Happy Word Buzz Wednesday! It’s that time when we round up five buzzworthy words we’ve noticed in the news recently. This week: a next generation hipster; what not to spread on the subway; and an Australian word of the year.
“Because cutesters are up on the latest technology, they are good at adopting hipster fashions — much in the manner that a cuckoo learns to mimic the call of the bird whose nest he has usurped.”
Richard Godwin, “The cutester: meet London’s latest social stereotype,” London Evening Standard, December 16, 2014
You heard it right. Not only do we have the hipster to deal with — now we have the cutester.
Richard Godwin at the London Evening Standard describes the cutester as the hipster’s “younger sibling,” a “juvenescent” who is “unwilling to give up childish things such as Nintendo games, Halloween costumes and breakfast cereal,” but at the same time is more “technologically minded.”
The word cutester is a combination of cute and –ster, a suffix that means “a person who…” The Online Etymology Dictionary says -ster was once used primarily as a “feminine agent suffix” (e.g., spinster).
The word cute was originally a shortened form of acute meaning keen, perceptive, or quick, and came to mean pretty or attractive around 1834, coming from U.S. student slang. Cutesy meaning artificially or annoyingly cute is from 1968.
“It is manspreading, the lay-it-all-out sitting style that more than a few men see as their inalienable underground right.”
Emma G. Fitzsimmons, “A Scourge Is Spreading. M.T.A.’s Cure? Dude, Close Your Legs,” The New York Times, December 20, 2014
Manspreading refers to a style of sitting, primarily by men, on subways and other public transportation in which the sitter spreads his (or her) legs very wide, taking up more than his (or her) fair share of seat space. The MTA of New York has begun putting up posters requesting manspreaders to please “stop the spread.”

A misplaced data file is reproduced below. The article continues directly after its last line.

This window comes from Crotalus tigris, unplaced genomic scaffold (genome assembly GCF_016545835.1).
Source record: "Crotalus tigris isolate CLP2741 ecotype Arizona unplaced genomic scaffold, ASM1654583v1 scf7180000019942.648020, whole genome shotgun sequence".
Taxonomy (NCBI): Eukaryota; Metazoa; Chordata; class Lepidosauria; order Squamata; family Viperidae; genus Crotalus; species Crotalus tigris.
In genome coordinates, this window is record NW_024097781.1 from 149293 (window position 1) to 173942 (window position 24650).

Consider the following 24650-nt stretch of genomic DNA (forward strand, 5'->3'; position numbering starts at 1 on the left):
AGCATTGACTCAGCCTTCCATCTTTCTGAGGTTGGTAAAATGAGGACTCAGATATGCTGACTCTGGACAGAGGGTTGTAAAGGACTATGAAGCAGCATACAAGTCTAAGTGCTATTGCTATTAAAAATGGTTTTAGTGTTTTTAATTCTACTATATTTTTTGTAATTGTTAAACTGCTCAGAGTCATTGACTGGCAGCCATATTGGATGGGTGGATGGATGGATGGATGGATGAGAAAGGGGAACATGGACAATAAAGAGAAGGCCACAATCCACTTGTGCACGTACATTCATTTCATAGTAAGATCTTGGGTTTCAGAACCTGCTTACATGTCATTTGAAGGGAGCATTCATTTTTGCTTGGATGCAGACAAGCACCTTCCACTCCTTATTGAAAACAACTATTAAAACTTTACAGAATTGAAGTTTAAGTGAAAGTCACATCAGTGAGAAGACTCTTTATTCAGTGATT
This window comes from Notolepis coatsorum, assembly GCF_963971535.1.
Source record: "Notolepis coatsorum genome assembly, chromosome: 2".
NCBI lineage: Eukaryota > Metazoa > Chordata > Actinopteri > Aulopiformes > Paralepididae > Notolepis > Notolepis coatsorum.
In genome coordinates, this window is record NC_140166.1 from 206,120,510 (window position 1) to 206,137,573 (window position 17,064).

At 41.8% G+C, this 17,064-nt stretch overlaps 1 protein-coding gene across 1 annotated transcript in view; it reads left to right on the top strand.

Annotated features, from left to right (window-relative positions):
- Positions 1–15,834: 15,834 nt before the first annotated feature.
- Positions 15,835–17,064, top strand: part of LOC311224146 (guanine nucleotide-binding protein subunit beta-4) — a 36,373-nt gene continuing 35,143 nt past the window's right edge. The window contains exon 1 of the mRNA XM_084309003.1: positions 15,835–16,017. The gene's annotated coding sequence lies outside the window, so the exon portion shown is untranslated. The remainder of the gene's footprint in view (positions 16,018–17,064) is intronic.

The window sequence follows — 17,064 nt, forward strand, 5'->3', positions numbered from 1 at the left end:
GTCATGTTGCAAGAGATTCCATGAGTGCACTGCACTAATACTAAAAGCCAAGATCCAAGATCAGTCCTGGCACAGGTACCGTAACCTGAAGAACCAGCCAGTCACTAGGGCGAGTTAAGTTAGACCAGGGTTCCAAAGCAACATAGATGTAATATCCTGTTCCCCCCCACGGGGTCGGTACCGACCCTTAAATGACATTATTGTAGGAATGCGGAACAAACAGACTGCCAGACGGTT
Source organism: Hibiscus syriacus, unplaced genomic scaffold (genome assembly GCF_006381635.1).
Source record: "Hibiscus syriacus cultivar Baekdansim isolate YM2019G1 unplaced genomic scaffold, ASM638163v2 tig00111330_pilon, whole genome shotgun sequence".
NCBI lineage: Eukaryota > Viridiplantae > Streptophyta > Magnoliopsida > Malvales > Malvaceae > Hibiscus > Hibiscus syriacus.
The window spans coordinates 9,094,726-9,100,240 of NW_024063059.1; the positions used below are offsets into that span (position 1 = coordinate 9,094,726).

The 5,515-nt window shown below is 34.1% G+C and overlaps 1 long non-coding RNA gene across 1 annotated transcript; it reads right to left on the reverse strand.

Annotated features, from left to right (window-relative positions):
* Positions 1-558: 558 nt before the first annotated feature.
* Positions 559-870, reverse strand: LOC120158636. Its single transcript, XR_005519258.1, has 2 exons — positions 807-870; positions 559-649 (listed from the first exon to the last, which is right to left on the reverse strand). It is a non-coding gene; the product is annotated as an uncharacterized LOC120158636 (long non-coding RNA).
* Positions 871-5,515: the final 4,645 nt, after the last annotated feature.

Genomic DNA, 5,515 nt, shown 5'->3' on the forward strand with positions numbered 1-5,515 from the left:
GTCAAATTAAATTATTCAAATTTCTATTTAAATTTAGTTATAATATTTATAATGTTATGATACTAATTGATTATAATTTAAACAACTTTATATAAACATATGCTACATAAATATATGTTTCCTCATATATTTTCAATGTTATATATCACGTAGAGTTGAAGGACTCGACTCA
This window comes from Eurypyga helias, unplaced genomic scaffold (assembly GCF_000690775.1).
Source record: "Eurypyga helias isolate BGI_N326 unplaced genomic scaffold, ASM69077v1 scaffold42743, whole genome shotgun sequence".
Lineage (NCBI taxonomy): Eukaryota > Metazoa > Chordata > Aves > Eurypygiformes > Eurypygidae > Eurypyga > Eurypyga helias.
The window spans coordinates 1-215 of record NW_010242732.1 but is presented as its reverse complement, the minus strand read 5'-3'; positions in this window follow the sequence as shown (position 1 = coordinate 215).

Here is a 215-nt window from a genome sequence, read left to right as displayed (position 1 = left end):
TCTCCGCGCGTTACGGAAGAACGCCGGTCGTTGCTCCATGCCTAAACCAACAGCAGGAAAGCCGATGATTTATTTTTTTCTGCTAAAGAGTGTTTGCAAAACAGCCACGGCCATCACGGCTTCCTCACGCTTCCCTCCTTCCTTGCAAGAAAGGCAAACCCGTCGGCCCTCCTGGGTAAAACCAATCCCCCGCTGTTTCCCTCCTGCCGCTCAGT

However, manspreading isn’t the only form of bad subway etiquette. There’s leaning, pole hugging, and many others. Gothamist also makes the distinction between horizontal and vertical spreading.
“Black Friday was followed by Panic Saturday as shoppers thronged town centres preparing to spend an estimated £1.2bn on last-minute gifts before Christmas Day.”
Ashley Cowburn, “Retailers report a shopping bonanza on ‘Panic Saturday,’” The Guardian, December 20, 2014
Panic Saturday is, as Quartz says, “the last major shopping day before everything shuts down and Christmas kicks in with full force.”
Other popular shopping days in Great Britain include Boxing Day, Black Friday (despite the fact that Brits don’t celebrate Thanksgiving), and Cyber Monday. An immensely popular shopping day in China is Singles Day.
paper bag party
“We see it too in the ‘paper bag parties’ held by some upper-class black people who wouldn’t let anyone in who was darker than a paper bag.”
Alexis Barnes, “Artist Nate Hill’s New Website Asks Users to Judge Skin Color,” Vice, December 12, 2014
The brown paper bag principle is related to colorism or shadism, which is discrimination within a race based on the darkness of one’s skin.
This kind of discrimination began during slavery times, say historians, because “light-skinned blacks, often the children of slaves and their white masters, got better treatment.”
Later, lighter skin became associated with privilege and beauty, and light-skinned blacks even began forming exclusive clubs. For instance, Blue Vein societies only accepted members who were light enough to show blue veins through their skin.
“When Prime Minister Tony Abbott pledged to ‘shirtfront’ Russian President Vladimir Putin at the G20 summit over the MH17 tragedy, it set the scene for an epic showdown between the two leaders.”
Judith Ireland, “‘Shirtfront’ wins Australian National Dictionary Centre’s word of the year award,” The Sydney Morning Herald, December 10, 2014
Shirtfront, the Australian National Dictionary Centre’s word of the year, is an Australian Rules football term that means “a fierce tackle, usually delivered by the shoulder to the chest of an opponent,” or “the act of delivering such a tackle.” Shirtfront is also a term in cricket that means “a pitch that is easy to bat on.”
In recent years, says the Australian Broadcasting Company, shirtfront in Australian Rules football has become less popular, being replaced by “the less colourful term, ‘bump’.” A synonym for shirtfront might be body check.
[Photo via Flickr, “Sailor Girl,” CC BY 2.0 by Lorena Cupcake]